From Martin Brazeau and the Imperial College London,
here’s a new YouTube video (53 minutes) on how and maybe why sharks lost their bony exoskeleton.
The phylogenetic context is wrong. Without testing, Brazeau et al. considered placoderms basal to sharks and bony fish.That’s a traditional mistake. In the large reptile tree (LRT, 1795+ taxa) placoderms are bony fish close to catfish. In the LRT sharks evolved from sturgeons (Fig. 2). Bony fish evolved from hybodontid sharks. The Silurian is when all this happened.
Unfortunately, as you’ll see
Brazeau et al. include only fossil taxa to determine which taxa were present in the Silurian.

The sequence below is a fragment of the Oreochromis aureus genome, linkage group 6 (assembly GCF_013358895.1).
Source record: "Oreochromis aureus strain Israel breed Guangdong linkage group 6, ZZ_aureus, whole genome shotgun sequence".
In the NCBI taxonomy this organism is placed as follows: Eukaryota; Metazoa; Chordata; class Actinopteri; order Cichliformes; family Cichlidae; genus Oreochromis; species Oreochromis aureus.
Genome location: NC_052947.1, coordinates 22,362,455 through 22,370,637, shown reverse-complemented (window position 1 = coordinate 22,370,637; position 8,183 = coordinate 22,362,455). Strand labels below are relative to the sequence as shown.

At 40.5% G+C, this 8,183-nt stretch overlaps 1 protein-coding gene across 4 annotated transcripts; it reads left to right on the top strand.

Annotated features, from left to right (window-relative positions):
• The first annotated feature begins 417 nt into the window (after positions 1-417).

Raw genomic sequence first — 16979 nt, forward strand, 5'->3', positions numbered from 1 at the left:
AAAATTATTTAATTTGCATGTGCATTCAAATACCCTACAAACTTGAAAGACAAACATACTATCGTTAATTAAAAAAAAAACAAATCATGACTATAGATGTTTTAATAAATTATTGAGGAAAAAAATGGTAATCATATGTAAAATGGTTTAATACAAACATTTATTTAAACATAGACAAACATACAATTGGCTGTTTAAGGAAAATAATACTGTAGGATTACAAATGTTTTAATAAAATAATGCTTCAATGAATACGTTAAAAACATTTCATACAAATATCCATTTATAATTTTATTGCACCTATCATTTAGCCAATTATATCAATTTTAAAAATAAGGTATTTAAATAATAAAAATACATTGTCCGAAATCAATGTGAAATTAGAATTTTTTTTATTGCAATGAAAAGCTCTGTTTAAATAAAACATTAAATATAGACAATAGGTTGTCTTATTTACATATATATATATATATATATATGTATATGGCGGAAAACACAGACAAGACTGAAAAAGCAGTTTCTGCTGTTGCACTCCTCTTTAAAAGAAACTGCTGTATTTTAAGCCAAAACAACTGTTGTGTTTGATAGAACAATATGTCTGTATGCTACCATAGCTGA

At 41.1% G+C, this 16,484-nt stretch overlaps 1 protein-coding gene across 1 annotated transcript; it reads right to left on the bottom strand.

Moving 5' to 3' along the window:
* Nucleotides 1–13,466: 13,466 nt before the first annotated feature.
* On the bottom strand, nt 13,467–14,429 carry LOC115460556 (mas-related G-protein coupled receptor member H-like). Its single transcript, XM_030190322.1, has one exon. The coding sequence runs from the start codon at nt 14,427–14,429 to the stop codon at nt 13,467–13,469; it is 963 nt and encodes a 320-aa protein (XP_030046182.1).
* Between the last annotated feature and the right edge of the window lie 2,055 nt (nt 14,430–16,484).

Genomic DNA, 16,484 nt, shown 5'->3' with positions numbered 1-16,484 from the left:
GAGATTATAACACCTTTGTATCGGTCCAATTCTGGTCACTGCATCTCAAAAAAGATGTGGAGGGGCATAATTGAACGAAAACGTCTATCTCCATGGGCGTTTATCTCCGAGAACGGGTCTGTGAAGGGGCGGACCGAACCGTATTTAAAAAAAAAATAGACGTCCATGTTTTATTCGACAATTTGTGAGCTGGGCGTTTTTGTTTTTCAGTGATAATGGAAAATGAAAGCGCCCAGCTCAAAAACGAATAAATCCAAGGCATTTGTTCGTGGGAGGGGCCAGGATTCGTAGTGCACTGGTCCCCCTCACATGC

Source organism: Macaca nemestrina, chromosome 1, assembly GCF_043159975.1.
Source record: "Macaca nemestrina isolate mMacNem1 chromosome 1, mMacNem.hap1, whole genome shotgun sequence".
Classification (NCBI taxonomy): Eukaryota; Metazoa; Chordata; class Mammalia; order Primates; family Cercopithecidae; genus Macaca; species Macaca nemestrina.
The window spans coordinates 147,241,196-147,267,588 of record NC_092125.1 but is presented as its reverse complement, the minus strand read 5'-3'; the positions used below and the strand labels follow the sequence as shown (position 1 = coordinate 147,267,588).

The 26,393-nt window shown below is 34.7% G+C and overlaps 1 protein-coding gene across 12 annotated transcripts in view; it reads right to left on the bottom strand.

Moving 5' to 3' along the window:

(by reversal) anapsid-mimic placoderm, Minjinia (Fig. 3) was featured in Brazeau’s paper and video.
Brazeau illustrates his talk with an image of the exoskeleton and endoskeleton of the sturgeon Acipenser. which entered the LRT here. He reports the endochondral bone was lost in sturgeons. That is a traditional mistake as revealed by the LRT.
Brazeau correctly reports
the origin of bone precedes sharks and is lost in sharks. He just did not realize that placoderms are descendants of sharks, not their ancestors.
Brazeau et al. (7 co-authors) 2020. Endochondral bone in an Early Devonian ‘placoderm’ from Mongolia. Nature Ecology & Evolution. https://doi.org/10.1038/s41559-020-01290-2
Hu Y, Lu J and Young GC 2017. New findings in a 400 million-year-old Devonian placoderm shed light on jaw structure and function in basal gnathostomes. Nature Scientific Reports 7: 7813 DOI:10.1038/s41598-017-07674-y